ARIZONA CHAPTER Members of the Arizona Chapter volunteered to work on the Miracle of Motherhood Fundraiser for Maggie’s Place, a local non-profit. Future plans include volunteering to prepare and serve meals at Andre House, a local nonprofit that provides services to the homeless. This fall, chapter members will represent Marywood at the annual Brophy/ Xavier College Fair.

FLORIDA CHAPTER More than 150 alumni and friends of Marywood gathered for lunches in Naples, Palm Beach Gardens, and Sarasota, FL, this past January. Plans have been tentatively set for lunches with Sister Anne Munley, IHM, President of Marywood, for the following 2011 locations: January 29 at the Naples Grande in Naples; January 30 at the PGA Members Golf Resort in Palm Beach Gardens; and February 1 at the Café L’Europe in Sarasota.

NORTH CAROLINA CHAPTER Five Alumni gathered at Maggiano’s in Charlotte, North Carolina, on March 25. Future plans for Marywood Alumni and Friends in the Charlotte area in the works.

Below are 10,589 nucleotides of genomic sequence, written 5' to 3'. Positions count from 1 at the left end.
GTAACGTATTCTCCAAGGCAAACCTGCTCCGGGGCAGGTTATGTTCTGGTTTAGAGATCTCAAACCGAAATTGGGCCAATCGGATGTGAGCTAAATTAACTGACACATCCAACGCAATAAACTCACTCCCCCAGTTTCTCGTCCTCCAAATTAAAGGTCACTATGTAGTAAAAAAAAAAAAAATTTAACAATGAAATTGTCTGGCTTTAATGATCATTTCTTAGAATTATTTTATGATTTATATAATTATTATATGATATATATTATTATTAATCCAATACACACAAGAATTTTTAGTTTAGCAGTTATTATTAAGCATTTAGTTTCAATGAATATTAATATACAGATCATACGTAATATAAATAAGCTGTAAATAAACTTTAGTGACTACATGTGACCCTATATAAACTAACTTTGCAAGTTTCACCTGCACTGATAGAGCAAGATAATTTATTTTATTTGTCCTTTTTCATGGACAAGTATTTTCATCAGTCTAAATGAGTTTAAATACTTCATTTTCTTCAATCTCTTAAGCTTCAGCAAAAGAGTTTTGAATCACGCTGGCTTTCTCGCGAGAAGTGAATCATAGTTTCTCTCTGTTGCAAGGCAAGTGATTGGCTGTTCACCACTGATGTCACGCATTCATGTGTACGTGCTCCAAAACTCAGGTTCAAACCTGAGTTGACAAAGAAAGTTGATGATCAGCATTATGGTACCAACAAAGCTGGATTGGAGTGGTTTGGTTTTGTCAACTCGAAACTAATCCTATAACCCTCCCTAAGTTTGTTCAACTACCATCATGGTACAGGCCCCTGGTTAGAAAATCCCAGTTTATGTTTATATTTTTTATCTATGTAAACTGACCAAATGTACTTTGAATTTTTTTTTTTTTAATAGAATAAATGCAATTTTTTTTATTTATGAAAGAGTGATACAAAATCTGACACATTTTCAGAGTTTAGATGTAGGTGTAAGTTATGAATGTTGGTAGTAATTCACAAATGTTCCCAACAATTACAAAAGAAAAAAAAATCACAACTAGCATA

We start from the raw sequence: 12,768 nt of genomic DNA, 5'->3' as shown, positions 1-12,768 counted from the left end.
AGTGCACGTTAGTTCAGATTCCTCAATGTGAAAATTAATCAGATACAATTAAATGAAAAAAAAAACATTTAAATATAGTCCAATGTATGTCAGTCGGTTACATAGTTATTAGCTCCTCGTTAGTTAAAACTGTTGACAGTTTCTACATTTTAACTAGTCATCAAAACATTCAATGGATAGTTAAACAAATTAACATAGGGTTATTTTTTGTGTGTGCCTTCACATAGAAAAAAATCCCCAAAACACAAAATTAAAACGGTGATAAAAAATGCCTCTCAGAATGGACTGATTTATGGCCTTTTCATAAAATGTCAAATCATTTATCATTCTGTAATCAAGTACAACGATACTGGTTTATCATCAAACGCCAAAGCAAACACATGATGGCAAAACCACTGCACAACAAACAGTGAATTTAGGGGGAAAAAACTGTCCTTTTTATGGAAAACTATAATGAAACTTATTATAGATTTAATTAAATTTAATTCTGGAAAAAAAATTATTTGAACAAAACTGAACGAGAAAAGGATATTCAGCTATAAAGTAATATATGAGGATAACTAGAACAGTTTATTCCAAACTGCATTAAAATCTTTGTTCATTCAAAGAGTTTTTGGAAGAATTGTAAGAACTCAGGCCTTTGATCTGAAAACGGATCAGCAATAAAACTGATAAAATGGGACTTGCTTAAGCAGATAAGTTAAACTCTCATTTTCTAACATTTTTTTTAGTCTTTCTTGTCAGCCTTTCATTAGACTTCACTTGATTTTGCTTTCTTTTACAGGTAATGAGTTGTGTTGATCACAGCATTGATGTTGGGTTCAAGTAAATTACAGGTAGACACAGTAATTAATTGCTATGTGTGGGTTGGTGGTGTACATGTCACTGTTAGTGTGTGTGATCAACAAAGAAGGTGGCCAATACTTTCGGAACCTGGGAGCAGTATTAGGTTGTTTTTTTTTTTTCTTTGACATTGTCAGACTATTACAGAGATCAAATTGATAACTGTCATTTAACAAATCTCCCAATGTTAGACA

NEW ENGLAND CHAPTER Plans are in the works for Graduates of the Nutrition and Dietetics program and alumni and friends in/around Boston for the annual reception hosted by Keith J. O’Neill ’76. The reception will take place in conjunction with the American Dietetics Association’s annual conference which will be held in Boston, MA, on November 9.

CALIFORNIA CHAPTER Twenty-five alumni and friends met in Pasadena, San Diego, and San Francisco, California this past Winter. Additional plans for 2011 are in the works.

DENVER CHAPTER Ellyngton’s Restaurant in Downtown Denver was the scene of brunch for 20 alumni and friends of Marywood in March.

MAC CHAPTER The Marywood Alumni Club of NEPA has been very busy throughout the past year. Upcoming events include the monthly Happy Hours on the fourth Friday of every month, the annual SWB Yankees game on Friday, August 27, and events in Towanda, Bloomsburg, and Montrose during the next few months. To be included in these and other invitations send your e-mail address to: alumni@marywood.edu and look for details at: www.marywood.edu/alumni

B